By Chrissy Mancini Nichols
A century ago, in establishing the first parking regulations, planners recognized the value of curb space. In The Storage of Dead Vehicles on Roadways, William Phelps Eno discussed how parallel parking at the curb caused, “considerable waste[d] space” and that on roads dedicated to commercial purposes, “the importance of getting to the curb is paramount.” There was even a discussion on prioritization of curb use. Eno wrote, “Surely conveyances such as streetcars, buses, and taxicabs, which are available to the general public, should have precedence, if necessary, over those for private vehicle use.”
Our predecessors understood that the curb was a tool to promote local business activity, grant people more access, and keep traffic flowing—the curb was there to serve people. But historically the curb has mostly served as a place for private vehicle storage.
The curb isn’t a parking lot. It is a vital community space and one of the most extensive and valuable pieces of real estate in a city—and it is a finite commodity. Current trends that have only escalated during the COVID-19 pandemic have shown the importance of curbs in helping many industries succeed. Ride apps need pick-up and drop-off spaces, commercial and on-demand delivery companies compete for loading zones, dockless scooters and bike-share operators need parking spots, and restaurants want parklets for outdoor dining.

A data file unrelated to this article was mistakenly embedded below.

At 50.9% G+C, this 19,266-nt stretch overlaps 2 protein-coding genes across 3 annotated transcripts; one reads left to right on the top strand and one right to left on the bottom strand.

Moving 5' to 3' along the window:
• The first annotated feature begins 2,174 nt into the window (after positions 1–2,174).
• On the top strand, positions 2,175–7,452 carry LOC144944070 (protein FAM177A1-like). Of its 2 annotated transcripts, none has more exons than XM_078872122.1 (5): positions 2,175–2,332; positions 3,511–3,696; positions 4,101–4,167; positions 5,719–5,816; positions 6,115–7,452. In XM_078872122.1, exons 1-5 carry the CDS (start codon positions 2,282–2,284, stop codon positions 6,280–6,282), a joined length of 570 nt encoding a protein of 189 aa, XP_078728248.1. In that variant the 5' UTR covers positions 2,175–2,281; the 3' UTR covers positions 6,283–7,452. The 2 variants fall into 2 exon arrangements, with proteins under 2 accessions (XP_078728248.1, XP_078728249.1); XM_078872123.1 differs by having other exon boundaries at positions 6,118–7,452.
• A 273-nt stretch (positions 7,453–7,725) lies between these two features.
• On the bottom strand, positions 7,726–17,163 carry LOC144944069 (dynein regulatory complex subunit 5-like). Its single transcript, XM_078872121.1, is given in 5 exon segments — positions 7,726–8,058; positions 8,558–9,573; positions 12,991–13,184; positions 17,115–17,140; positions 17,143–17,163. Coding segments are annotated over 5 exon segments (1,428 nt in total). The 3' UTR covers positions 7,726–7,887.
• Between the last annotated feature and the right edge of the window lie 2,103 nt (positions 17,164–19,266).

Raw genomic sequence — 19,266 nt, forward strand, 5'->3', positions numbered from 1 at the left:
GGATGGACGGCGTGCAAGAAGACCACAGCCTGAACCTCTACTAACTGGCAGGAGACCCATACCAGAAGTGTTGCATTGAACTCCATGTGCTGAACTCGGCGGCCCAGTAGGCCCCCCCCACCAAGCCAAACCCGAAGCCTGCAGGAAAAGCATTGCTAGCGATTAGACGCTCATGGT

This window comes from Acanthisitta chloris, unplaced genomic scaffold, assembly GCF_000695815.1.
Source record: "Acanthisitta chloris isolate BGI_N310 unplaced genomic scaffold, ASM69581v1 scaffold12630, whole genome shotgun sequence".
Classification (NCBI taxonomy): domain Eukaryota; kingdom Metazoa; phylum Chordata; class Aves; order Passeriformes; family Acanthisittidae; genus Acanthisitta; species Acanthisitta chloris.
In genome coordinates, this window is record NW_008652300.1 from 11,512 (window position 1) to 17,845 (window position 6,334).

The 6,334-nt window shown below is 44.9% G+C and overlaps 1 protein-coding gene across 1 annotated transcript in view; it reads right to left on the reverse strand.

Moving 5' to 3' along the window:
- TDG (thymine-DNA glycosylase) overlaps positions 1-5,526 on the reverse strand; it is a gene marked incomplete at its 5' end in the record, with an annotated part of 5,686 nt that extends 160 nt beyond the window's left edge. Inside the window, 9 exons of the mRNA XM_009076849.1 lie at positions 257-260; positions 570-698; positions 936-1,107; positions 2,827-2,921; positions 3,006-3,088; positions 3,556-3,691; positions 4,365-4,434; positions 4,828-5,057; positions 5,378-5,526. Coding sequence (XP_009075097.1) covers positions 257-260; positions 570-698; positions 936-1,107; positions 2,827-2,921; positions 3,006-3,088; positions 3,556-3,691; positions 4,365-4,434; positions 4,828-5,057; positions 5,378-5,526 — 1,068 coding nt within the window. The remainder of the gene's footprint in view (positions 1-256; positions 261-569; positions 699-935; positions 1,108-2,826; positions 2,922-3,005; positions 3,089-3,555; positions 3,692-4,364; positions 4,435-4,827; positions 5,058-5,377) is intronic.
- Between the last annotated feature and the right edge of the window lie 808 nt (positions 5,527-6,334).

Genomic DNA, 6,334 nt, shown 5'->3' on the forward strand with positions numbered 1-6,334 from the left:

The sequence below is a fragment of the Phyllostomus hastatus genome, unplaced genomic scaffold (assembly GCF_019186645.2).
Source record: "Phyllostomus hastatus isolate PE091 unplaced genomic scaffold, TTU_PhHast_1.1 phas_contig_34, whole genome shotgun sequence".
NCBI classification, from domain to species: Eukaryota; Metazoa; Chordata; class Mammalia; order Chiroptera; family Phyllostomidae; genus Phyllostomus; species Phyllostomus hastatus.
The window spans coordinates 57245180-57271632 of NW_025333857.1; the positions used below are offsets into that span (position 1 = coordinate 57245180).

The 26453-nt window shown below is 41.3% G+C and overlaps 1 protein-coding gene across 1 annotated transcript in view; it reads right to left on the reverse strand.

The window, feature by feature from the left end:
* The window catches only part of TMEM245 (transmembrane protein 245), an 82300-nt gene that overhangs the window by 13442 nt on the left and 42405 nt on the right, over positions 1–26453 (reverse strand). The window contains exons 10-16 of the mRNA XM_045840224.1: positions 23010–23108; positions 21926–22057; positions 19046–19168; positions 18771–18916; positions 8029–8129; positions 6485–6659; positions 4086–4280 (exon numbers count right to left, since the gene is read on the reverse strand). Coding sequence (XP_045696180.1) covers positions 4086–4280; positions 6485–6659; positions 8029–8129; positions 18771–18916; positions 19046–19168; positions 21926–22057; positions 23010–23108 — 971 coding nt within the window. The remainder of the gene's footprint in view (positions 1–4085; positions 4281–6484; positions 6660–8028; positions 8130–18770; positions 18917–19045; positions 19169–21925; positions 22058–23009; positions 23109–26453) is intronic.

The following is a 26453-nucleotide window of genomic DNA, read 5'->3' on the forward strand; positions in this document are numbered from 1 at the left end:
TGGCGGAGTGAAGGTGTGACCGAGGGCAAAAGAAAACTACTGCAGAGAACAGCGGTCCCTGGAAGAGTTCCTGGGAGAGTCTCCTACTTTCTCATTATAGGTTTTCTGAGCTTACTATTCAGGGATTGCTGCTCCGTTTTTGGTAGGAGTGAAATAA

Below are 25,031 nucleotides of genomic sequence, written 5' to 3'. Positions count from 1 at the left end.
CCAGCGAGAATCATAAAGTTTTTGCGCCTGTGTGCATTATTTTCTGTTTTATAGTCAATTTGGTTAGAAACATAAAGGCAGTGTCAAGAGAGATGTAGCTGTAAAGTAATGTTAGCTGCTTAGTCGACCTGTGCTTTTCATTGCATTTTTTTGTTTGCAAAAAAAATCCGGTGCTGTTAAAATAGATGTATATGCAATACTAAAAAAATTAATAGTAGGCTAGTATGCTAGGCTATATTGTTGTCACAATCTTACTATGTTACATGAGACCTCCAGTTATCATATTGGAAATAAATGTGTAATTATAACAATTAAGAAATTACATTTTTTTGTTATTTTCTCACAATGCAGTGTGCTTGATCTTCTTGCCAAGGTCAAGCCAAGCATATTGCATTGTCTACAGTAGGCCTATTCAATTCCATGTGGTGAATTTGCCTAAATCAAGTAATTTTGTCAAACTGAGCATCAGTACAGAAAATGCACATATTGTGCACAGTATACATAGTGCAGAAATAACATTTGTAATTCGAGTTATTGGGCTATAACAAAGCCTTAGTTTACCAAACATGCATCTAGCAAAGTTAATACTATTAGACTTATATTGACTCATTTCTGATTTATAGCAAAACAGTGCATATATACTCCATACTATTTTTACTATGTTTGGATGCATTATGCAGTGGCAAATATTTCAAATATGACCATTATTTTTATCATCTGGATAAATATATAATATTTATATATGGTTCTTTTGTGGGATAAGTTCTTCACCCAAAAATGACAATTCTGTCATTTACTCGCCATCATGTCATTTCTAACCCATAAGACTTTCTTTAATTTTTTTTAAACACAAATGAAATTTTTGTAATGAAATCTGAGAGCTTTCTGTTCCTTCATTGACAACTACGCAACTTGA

Given these trends, cities can use the policy tools at their disposal–zoning, regulations, financing mechanisms–to align private-sector goals with public-sector priorities for curb use. With active and intentional curb management, communities can offer more equitable access among different users, improve the level of service for everyone, collect data on transportation behaviors, and eventually create a sustainable revenue source.
Chrissy Mancini Nichols is the national curb management lead for Walker Consultants. She will present on this topic during IPMI’s 2021 Mobility & Innovation Summit online, February 24-25. Early-bird rates expire Jan. 15; for details and to register, click here.